In other words, it’s not always fair to use the same solution every time. The numbers should be reviewed regularly, so that the coalition can make adjustments. If you find a way of dividing up costs or divvying up payment to all of the players that satisfies all of those axioms, that’s the Shapley value.

The Shapley value can be expressed mathematically like this... Which, yeah, is kind of complicated. But we can break down the concepts into something less... mathy.

Let’s go back to looking at cookies. You’re baking cookies, and your friend is baking cookies. In an hour, you can bake ten cookies when you’re working alone. Your friend though, is like, a cookie wizard, and in the same hour, working alone, he can bake twenty cookies.

When you decide to team up. When you work together, you streamline your process. One person can mix up all the batter at once or whatever, which saves you a lot of time. So after an hour, you have forty cookies. But if you’d each been working alone, you’d only have made 30 cookies in the same hour. Then you sell each of those cookies for a dollar. Now you’ve got forty dollars. How do you divide up the loot?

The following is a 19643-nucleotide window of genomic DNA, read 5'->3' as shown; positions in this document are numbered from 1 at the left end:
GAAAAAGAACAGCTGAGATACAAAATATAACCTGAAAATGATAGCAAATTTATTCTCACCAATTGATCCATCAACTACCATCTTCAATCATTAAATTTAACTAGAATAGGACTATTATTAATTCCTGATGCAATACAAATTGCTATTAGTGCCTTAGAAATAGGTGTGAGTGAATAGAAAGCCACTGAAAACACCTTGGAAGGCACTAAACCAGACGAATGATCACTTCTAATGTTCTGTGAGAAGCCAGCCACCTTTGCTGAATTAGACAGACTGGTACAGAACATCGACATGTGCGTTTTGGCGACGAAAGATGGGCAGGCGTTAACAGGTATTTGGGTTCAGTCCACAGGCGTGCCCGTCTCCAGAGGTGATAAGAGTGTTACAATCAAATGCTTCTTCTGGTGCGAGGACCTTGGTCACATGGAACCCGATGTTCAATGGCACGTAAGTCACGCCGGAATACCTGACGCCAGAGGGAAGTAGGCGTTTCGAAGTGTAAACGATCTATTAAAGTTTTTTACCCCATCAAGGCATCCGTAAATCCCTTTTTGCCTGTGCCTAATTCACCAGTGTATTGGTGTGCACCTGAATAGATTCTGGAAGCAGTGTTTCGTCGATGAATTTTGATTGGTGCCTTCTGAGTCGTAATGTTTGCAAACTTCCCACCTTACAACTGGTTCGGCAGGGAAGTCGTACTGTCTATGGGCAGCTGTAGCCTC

The Shapley value equation tells you to think about it like this: If you take the fact that you can make ten cookies an hour, and subtract them from the total, that gives your friend credit for the other thirty cookies. That’s what happens when you remove your friend from the system: their marginal contribution to you is thirty cookies.

But if you take the fact that your friend can make twenty cookies an hour, and subtract that from the total, that gives YOU credit for twenty cookies. Because if you’re removed from your friend’s cookie-making system, your marginal contribution to them is twenty cookies. In the first case, your value to the coalition was only ten cookies.

But in the second case, your value to the coalition is twenty cookies. According to the Shapley value equation, you should average those two numbers together. Ten plus twenty is thirty, divided by two is fifteen.

So, the Shapley value equation says that you should get fifteen dollars, and your friend should get twenty-five. This method can be scaled up to coalitions with hundreds of players, by finding their marginal contributions to every other player and then calculating the average of all of those numbers.

Interactions can get much more complicated than the Prisoner’s Dilemma or baking cookies, so there’s a lot more to game theory. But it comes down to this: in a competitive situation, game theory can tell you how to be smart. And in a cooperative situation, game theory can tell you how to be fair.